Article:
Here’s Hoping Gen Y Has a Better Year Ahead
Back when I was growing up, the term “Generation Gap” was used quite liberally to describe how kids thought radically different from their parents. The gap was more like a chasm because we were coming out of the maelstrom of cultural change that typified the 1960s. One of the catchphrases of that era among the then-coming-of-age Baby Boom generation was “Don’t trust anyone over 30.”
Fast forward to 2012. The boomers are starting to fade into retirement. Most of those who are still in the workforce are – or have been – in leadership positions, and, in many cases, experiencing another generation gap. That gap manifests itself with the presence of Generation Y, those born in the early 1980s to the mid-2000s, who are gradually filling up payrolls and showing different ways of getting the work done.
For example, Generation Y is more comfortable with technology because they grew up with it and used it frequently in college to get their work done. (I would have welcomed word-processing software when I had to produce a 10-page paper.) They’ve been the pioneers with social media and helped us realize how critical a tool it can be, from keeping up with friends to managing your job search.
But judging from the Gen Yers I work with and meet, they’re as hungry as those of my generation were at that age, they’re eager to make a difference, and they look to us for guidance and the wisdom of our age and experience. At the same time, they’ve taken their lumps during the Great Recession, suffering layoffs and enduring the angst of being new college graduates with no jobs awaiting them.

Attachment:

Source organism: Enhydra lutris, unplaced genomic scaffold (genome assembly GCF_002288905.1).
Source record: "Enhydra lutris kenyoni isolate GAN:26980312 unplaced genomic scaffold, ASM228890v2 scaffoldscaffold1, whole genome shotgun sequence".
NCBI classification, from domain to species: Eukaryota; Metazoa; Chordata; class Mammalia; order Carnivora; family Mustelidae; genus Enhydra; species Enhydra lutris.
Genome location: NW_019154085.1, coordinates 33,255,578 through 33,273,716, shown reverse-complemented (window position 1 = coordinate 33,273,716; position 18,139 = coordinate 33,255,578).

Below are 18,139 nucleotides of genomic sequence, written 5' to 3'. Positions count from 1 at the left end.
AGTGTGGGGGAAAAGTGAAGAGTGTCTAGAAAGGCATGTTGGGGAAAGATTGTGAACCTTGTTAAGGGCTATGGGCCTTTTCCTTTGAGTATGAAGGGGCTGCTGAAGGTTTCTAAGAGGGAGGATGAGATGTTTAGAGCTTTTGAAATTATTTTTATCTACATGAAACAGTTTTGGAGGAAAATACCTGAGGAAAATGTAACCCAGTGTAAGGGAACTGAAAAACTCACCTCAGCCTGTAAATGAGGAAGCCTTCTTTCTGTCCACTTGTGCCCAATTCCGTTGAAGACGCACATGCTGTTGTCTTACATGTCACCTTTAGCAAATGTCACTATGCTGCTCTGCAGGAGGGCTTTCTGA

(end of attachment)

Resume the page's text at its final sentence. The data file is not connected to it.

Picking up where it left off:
I’m hoping 2012 will be different for them.
There are positive signs, especially a declining unemployment rate and slightly higher hopes among employers that they will add to their payrolls. According to a recent blog post, 2012 will be a critical year for this age group in which its influence will be felt in the workplace.
I hope so, and not just because I have a daughter who will be graduating from college this year.
Still, there’s plenty Gen Y and the boomers (as well as the in-between Generation X) can learn from each other in the workplace, and I hope the boomers who are leaders realize how critical it is to “pay it forward” and embrace the role of mentoring their Gen Y colleagues. At the same time, Gen Y has a lot of knowledge it can share with the boomers to help move the business forward as the economy strives to make progress.
It’s that sense of teamwork that can bring us together rather than pull us apart.
Is there a generation gap in your workplace? Or does everyone work well together? Share your experiences with us below.